I’ve spent many years studying human behaviour and especially as relates to these 2 questions and it was with these questions in mind that I was keen to read this book.
What could the history of exercise teach us that would help to encourage more people to be more active today?
I’m not sure Friedman’s book answers my questions. It does however provide me with a useful perspective.
My key takeaway from the book:
It’s more than the moves or the exercise or the studio or the session times or the timetable
Judi Sheppard Missett discovered that her people wanted exercise to be fun.
When Lotte Berk began teaching Barre in 1959 she specifically wanted to advance what she called “the state of sex” by encouraging women to pursue sex for their own pleasure. This was long before the sexual revolution and the Barre attendees only ever whispered about the “sexual benefits.” It felt exciting and risqué.
As gyms only opened up to allow women to be members in the 1980s they also provided a “third place” where people felt welcome and a sense of community.
Jane Fonda was the first to produce VHS workout videos and brought exercise into the home.
My observation is that each of the examples in the book are new and different in their time and for their audience.
Today more than ever people have their own reasons for signing up for yoga, Pilates, Barre, the gym, a PT or running marathons.
Much of the recent research is showing that while body shape and weight loss continue to drive some fitness and exercise choices, there is a majority of people who exercise to manage anxiety, to sleep better, to feel strong in a world where so much makes us feel weakened.
Friedman finishes Let’s Get Physical by declaring that what she really is seeking is to “feel free.”
She describes the very real effect of “synchronous movement”:
“Research is discovering that when we move together whether slowly during yoga or ecstatically in a dance class, these neurochemicals have the power to bond strangers and build trust.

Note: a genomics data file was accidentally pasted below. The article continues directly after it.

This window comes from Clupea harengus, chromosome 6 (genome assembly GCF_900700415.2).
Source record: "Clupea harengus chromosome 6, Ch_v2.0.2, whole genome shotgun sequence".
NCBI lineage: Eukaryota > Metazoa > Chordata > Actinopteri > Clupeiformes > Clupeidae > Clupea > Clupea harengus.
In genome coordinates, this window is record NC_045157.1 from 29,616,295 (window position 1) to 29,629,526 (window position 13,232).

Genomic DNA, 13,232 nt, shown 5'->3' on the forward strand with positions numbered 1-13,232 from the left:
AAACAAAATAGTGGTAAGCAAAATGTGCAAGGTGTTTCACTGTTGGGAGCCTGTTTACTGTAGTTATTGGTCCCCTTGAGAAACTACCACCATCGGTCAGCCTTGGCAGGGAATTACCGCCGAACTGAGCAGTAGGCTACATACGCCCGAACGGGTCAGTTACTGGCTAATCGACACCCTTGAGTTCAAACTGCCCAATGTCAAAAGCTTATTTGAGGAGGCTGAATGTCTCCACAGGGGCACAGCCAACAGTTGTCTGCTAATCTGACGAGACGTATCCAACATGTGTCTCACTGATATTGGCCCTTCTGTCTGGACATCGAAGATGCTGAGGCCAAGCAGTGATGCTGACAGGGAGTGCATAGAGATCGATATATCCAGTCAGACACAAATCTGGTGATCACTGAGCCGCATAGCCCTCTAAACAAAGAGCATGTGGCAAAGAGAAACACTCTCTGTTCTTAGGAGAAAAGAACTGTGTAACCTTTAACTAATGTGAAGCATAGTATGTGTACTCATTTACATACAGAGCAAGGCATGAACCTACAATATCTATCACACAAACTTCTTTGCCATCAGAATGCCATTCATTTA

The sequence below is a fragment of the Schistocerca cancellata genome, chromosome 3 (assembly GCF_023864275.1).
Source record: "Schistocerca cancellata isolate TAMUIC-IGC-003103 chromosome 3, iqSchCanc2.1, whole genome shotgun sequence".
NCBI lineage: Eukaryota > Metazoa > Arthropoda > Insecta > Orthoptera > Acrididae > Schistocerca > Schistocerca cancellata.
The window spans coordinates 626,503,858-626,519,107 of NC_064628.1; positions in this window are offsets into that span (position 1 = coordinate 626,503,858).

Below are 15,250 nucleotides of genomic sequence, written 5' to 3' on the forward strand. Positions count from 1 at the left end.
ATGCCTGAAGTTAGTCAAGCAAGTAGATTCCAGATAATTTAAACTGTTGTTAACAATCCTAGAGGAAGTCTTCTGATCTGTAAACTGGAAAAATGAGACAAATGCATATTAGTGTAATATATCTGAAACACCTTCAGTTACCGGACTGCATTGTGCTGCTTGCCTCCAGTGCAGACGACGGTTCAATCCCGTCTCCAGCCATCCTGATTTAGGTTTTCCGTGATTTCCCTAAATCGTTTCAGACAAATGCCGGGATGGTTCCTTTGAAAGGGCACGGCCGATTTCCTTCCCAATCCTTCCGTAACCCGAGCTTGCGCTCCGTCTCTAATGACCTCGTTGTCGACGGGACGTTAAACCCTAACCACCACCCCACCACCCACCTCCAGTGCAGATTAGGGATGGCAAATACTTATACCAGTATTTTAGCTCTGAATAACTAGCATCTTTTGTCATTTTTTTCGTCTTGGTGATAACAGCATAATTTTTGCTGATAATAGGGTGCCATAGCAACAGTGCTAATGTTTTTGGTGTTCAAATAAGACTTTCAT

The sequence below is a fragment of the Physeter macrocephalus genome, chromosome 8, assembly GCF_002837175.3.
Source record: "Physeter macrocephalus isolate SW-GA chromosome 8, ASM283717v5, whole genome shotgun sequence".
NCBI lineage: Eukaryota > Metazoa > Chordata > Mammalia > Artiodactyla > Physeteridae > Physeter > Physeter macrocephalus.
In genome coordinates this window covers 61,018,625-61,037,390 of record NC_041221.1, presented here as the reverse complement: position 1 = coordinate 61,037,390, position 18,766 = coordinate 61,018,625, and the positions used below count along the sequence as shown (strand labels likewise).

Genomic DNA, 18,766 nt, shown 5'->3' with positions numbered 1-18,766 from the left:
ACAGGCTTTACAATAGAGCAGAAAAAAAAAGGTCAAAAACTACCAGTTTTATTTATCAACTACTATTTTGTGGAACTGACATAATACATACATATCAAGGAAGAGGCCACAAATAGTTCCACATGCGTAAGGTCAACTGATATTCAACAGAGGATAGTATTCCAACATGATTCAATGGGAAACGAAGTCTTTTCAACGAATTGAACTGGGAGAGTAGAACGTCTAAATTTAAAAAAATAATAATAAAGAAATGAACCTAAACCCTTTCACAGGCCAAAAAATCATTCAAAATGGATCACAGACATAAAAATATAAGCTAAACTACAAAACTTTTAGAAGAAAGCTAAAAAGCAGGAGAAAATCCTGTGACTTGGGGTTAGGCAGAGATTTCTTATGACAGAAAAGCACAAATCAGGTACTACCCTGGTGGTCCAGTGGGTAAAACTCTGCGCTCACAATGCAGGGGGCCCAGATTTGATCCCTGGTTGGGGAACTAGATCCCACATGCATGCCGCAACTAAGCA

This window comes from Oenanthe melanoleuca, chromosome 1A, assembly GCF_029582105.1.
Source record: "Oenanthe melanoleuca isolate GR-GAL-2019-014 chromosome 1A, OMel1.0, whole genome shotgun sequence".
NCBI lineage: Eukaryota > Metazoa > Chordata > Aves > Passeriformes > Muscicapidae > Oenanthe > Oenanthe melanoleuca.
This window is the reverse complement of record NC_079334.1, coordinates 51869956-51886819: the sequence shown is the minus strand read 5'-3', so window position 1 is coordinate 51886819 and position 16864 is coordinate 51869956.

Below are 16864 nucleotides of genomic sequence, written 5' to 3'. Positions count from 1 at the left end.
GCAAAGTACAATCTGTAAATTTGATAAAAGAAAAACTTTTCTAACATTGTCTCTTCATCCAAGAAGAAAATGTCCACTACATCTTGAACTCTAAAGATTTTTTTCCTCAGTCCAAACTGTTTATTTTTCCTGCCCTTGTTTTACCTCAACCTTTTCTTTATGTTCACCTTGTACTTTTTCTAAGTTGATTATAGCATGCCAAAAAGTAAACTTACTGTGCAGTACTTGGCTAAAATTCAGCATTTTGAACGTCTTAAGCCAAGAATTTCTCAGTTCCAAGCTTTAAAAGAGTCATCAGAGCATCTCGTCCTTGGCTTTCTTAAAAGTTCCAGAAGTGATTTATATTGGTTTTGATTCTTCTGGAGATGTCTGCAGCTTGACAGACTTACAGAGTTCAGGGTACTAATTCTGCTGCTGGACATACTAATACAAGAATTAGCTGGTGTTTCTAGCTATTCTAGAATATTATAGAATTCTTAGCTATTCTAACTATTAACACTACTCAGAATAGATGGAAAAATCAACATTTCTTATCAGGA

They increase pain tolerance.
They also make us feel connected to something bigger – synchronous movement can create the physical sensation of boundaries dissolving”
My final reason for truly enjoying this book is a very personal discovery.
As a teenager my sister was a long-distance runner. All through high school she ran – a lot. Reading this book I discovered that it was only in 1972 that women were allowed to run in the New York marathon.
Running only became widely popular in the 1970s and 1980s. Previous to 1972 that women were not permitted to run in any marathons. It was only due to extensive campaigning that women were allowed to run an olympic marathon for the first time at the 1984 LA Olympics. Truly Astonishing!
My sister was running long distance and competing in Brisbane in the mid 1970s. She still holds a distance record for her age from that time.
How was my sister running in the 1970s? and why was she running? I’d never really thought about that before. I know our high school had an exceptional Track Coach and I was thinking they were both in the “right time at the right place”
I asked my sister about the running, and she said “That’s where I fitted in. I didn’t fit in anywhere else in school.”
“Fitting in” and feeling a sense of belonging.
As I reflect on this history of women and exercise, it seems to me that this sense of fitting in and a sense of belonging has always been important.
Is this the key to encouraging people to be more active? For people to find where they fit in?
I highly recommend Let’s Get Physical as a terrific read through the history / herstory of women and exercise.